A new Democratic president must decide whether to increase US military support of a corrupt government in a poor Asian nation. That government is fighting a distressingly persistent, foreign-supported, ideologically motivated insurgency.
Not even pro-escalation hawks believe that victory will be quick or assured. US allies are reluctant to assist. Complicating matters, the president is simultaneously trying to pass major healthcare legislation. Opting against a troop surge could undermine his domestic political power and send a message of weakness abroad. Opting for it could run up a huge federal tab, jeopardizing domestic initiatives.
This is the conundrum that President Johnson faced in 1965 – and which President Obama faces today. Johnson chose to escalate the war in Vietnam. Obama is escalating the war in Afghanistan. He formally outlines his new war strategy to the nation today.
Forty-four years later, Johnson's decision remains relevant for the next chapter of Obama's war leadership in Afghanistan: knowing when to end it.
LBJ at a crossroads
In 1965, the Vietcong insurgency – directed by North Vietnamese communists – was destabilizing the South Vietnamese government. Matters came to a head when American troops were killed in a Viet Cong attack in February. Johnson had to decide whether to send more troops to South Vietnam, knowing that America's chances of victory were not promising.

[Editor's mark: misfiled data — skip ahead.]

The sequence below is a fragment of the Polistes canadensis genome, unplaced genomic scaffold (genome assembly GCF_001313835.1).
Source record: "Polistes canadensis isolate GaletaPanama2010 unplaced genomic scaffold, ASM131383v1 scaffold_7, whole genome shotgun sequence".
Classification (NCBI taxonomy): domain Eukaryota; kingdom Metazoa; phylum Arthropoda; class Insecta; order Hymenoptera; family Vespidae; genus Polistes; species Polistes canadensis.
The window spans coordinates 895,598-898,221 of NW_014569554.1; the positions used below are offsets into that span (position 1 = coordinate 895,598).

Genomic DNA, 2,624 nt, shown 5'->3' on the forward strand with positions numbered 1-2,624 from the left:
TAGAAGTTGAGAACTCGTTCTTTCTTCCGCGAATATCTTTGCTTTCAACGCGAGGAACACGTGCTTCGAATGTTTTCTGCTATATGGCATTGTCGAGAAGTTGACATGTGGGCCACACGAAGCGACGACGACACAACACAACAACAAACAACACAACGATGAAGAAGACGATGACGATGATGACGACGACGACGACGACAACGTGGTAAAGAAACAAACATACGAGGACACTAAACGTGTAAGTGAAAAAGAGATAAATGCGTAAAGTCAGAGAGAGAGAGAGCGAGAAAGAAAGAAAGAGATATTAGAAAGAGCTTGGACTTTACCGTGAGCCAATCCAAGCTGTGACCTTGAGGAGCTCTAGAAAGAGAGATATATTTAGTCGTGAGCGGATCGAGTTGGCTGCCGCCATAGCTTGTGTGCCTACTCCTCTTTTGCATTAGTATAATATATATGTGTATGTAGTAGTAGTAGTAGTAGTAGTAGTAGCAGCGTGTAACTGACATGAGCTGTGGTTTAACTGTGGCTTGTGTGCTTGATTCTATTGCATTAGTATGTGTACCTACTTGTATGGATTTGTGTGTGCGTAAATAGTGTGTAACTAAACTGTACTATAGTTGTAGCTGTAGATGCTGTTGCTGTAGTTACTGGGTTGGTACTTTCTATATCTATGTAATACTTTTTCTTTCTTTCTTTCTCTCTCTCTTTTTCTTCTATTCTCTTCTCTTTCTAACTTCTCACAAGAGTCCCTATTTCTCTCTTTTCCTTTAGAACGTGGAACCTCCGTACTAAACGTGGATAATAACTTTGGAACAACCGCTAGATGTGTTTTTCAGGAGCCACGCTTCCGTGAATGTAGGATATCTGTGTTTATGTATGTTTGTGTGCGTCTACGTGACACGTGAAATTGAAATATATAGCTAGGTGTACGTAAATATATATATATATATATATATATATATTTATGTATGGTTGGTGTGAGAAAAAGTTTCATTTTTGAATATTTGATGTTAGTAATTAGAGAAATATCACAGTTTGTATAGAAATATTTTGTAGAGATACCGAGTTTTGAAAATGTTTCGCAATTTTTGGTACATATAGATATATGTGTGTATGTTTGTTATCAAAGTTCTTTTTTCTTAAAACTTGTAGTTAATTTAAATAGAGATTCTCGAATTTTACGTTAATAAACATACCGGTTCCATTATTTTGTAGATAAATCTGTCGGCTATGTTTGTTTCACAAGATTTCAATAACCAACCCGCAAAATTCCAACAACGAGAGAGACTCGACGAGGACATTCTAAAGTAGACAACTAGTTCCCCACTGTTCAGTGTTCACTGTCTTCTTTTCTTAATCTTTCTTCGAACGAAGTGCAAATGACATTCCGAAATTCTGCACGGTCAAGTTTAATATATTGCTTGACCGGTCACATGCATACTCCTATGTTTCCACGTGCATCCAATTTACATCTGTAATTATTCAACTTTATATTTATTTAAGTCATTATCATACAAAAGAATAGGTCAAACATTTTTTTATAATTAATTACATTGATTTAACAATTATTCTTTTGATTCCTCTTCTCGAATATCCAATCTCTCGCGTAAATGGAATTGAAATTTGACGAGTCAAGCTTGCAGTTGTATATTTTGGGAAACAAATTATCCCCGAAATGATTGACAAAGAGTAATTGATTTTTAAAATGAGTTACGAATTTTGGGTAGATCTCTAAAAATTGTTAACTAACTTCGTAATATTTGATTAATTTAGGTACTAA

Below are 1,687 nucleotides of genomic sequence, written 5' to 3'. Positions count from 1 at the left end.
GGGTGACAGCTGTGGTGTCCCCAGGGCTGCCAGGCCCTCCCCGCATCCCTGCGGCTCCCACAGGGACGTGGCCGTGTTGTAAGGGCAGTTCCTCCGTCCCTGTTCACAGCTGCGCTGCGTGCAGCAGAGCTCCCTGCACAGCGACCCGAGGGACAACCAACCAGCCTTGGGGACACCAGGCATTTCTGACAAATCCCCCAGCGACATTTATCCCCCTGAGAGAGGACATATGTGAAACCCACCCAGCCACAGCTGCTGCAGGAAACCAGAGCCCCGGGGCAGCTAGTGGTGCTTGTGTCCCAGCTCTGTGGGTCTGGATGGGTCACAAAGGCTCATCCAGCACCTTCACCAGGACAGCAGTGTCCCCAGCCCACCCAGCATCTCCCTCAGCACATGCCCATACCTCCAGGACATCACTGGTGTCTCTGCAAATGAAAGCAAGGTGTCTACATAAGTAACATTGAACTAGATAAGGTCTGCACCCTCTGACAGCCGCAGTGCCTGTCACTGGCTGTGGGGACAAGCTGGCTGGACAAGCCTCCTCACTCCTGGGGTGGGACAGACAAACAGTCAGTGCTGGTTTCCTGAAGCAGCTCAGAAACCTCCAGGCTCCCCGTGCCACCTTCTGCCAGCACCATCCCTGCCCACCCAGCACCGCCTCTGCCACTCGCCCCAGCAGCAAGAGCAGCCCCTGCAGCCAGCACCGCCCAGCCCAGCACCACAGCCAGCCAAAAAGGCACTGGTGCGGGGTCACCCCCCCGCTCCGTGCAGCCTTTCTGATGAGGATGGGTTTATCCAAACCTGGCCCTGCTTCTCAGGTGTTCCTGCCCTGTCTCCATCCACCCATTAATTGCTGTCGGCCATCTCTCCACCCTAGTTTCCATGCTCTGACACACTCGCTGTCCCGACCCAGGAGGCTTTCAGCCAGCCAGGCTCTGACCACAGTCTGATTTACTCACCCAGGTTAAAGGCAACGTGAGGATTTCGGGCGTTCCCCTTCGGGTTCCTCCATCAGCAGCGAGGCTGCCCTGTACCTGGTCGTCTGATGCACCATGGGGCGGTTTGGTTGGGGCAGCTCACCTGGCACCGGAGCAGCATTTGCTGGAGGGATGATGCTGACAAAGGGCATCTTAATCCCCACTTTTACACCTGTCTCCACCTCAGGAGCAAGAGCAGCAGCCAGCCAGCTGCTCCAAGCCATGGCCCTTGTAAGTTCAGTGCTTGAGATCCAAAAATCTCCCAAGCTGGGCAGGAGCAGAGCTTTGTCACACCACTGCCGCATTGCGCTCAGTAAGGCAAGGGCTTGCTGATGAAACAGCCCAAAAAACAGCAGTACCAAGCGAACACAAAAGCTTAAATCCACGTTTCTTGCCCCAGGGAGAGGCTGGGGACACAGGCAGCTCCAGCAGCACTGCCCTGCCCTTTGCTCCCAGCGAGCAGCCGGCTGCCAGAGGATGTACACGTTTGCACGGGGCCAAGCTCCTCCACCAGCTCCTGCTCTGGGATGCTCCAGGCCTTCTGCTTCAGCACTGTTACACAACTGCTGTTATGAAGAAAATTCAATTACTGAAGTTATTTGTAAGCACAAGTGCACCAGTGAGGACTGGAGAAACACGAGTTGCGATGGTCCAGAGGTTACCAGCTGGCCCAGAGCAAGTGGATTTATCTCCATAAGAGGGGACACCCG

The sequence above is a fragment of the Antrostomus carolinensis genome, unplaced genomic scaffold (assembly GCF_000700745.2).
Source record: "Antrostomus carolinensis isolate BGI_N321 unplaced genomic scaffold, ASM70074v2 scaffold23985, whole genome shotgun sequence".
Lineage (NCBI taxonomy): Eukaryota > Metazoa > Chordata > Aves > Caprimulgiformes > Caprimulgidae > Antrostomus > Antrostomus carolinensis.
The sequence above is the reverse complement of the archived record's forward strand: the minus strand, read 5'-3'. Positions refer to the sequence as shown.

Even a hawk like Secretary of the Navy Paul Nitze guessed that escalation would provide only a 60 percent chance of success. Johnson feared that hesitating on a decision might undermine support for his Great Society initiatives like Medicare. He chose to escalate, eventually increasing US troop levels to more than a half million.
By the time the US withdrew from Saigon 10 years later, more than 58,000 Americans had died.
The good news
We are not likely to revisit such high casualty rates in Afghanistan. American troop levels there won't go much above 100,000. US casualties – now nearing 1,000 after eight years of war – will at worst reach the thousands, but will not reach the scale of Vietnam.
More good news is that Washington seems (we hope) to know better what it's doing in Afghanistan in 2009 than it did in Vietnam in 1965.
At that point in the Vietnam War, the military leadership was at the bottom end of the learning curve, and did not (yet) understand the true nature of the insurgency-based conflict it was entering.
Today, Gen. Stanley McChrystal seems to be laser-focused on not repeating mistakes of the past eight years – or the mistakes of Vietnam, such as the Pentagon's reliance on body-count figures to show progress. He has stressed the importance of avoiding civilian deaths, and he knows that Afghans must be genuinely persuaded to welcome American help, and to take responsibility for their own country.
The bad news
The likelihood of long-term peace and stability in a non-Taliban Afghanistan is low, probably lower than it was in South Vietnam.
The fundamental problem in South Vietnam was that a small, basically governable if poor country was run by a corrupt, illegitimate, repressive regime.